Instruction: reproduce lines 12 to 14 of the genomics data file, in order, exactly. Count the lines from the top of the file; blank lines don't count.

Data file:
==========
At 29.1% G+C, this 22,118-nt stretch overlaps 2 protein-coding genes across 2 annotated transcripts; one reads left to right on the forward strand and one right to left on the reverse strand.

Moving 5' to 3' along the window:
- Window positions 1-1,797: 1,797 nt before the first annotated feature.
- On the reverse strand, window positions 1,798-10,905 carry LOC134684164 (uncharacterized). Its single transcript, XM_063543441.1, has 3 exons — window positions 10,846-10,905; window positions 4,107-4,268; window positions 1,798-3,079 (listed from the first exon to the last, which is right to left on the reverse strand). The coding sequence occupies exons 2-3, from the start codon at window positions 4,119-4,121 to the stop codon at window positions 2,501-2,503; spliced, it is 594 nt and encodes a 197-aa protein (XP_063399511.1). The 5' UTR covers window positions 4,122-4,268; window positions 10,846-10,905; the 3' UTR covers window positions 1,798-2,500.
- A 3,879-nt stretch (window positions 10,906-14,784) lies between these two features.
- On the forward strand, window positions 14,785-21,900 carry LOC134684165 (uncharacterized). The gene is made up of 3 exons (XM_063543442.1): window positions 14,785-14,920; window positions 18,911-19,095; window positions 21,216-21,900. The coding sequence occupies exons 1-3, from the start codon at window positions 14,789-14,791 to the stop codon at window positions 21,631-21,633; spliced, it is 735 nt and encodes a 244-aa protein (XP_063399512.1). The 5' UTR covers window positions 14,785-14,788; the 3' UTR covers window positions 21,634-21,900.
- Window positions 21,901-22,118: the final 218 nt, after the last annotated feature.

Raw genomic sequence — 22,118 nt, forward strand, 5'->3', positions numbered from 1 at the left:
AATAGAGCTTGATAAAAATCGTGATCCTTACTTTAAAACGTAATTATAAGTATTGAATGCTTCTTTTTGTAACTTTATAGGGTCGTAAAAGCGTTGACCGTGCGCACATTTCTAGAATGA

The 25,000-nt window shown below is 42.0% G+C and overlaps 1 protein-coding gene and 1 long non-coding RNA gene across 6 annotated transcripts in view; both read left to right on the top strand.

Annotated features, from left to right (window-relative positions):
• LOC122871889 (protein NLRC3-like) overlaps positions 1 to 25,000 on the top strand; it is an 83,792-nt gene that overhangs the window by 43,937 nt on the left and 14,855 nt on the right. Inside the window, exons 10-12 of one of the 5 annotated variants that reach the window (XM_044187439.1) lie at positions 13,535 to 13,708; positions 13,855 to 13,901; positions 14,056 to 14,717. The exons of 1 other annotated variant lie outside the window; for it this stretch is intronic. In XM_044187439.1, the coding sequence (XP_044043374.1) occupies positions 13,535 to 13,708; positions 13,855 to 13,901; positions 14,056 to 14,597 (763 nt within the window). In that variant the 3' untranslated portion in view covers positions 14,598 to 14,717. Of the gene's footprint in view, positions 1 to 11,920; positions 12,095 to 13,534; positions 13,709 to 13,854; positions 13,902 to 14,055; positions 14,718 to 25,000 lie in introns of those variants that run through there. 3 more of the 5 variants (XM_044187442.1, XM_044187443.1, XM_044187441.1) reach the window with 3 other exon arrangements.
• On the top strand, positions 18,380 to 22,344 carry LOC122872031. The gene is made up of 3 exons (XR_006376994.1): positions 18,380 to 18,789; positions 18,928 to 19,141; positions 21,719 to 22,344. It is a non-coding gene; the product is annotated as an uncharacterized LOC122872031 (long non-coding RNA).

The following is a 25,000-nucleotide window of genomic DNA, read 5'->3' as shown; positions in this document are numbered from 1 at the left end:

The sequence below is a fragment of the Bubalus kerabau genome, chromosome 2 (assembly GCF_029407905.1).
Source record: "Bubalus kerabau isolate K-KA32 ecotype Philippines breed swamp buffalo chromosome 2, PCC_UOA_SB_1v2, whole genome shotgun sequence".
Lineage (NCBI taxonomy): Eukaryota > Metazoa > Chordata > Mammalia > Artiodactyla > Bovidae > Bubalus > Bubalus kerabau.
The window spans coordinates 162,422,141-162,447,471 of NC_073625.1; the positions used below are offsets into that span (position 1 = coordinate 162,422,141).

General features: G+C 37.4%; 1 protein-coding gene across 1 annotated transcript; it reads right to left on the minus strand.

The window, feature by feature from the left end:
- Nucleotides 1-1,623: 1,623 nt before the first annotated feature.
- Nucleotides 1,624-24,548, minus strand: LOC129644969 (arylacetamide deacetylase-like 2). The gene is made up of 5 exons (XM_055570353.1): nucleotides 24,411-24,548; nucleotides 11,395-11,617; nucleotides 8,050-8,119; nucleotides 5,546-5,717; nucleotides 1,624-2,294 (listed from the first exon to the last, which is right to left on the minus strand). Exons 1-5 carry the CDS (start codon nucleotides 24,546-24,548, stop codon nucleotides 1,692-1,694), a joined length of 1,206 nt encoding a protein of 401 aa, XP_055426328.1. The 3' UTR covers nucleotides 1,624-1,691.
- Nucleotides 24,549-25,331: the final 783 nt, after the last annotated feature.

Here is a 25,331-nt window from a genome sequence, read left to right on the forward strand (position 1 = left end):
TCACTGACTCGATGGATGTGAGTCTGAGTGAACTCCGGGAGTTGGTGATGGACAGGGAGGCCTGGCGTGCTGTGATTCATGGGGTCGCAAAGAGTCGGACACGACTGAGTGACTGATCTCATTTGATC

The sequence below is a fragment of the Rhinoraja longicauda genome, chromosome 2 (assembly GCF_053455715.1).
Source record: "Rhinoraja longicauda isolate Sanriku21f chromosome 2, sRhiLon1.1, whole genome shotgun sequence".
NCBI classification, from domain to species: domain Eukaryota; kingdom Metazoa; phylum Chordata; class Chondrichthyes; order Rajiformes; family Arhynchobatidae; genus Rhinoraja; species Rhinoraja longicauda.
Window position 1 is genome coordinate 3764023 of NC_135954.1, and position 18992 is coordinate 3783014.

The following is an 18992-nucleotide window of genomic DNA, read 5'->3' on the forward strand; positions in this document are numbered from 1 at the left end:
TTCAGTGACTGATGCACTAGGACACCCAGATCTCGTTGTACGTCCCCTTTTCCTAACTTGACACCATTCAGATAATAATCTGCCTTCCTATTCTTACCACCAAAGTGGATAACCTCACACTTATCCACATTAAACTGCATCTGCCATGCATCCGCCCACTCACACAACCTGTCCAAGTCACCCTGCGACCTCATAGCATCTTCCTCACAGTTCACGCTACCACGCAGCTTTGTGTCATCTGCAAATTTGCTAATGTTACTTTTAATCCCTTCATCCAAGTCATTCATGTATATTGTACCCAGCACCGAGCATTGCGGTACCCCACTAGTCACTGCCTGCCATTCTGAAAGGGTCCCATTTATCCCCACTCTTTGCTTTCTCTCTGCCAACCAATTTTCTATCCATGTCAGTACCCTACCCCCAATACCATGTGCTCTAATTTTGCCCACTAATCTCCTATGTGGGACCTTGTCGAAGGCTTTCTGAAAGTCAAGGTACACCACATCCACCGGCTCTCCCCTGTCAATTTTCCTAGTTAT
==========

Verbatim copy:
• LOC122871889 (protein NLRC3-like) overlaps positions 1 to 25,000 on the top strand; it is an 83,792-nt gene that overhangs the window by 43,937 nt on the left and 14,855 nt on the right. Inside the window, exons 10-12 of one of the 5 annotated variants that reach the window (XM_044187439.1) lie at positions 13,535 to 13,708; positions 13,855 to 13,901; positions 14,056 to 14,717. The exons of 1 other annotated variant lie outside the window; for it this stretch is intronic. In XM_044187439.1, the coding sequence (XP_044043374.1) occupies positions 13,535 to 13,708; positions 13,855 to 13,901; positions 14,056 to 14,597 (763 nt within the window). In that variant the 3' untranslated portion in view covers positions 14,598 to 14,717. Of the gene's footprint in view, positions 1 to 11,920; positions 12,095 to 13,534; positions 13,709 to 13,854; positions 13,902 to 14,055; positions 14,718 to 25,000 lie in introns of those variants that run through there. 3 more of the 5 variants (XM_044187442.1, XM_044187443.1, XM_044187441.1) reach the window with 3 other exon arrangements.
• On the top strand, positions 18,380 to 22,344 carry LOC122872031. The gene is made up of 3 exons (XR_006376994.1): positions 18,380 to 18,789; positions 18,928 to 19,141; positions 21,719 to 22,344. It is a non-coding gene; the product is annotated as an uncharacterized LOC122872031 (long non-coding RNA).

The following is a 25,000-nucleotide window of genomic DNA, read 5'->3' as shown; positions in this document are numbered from 1 at the left end: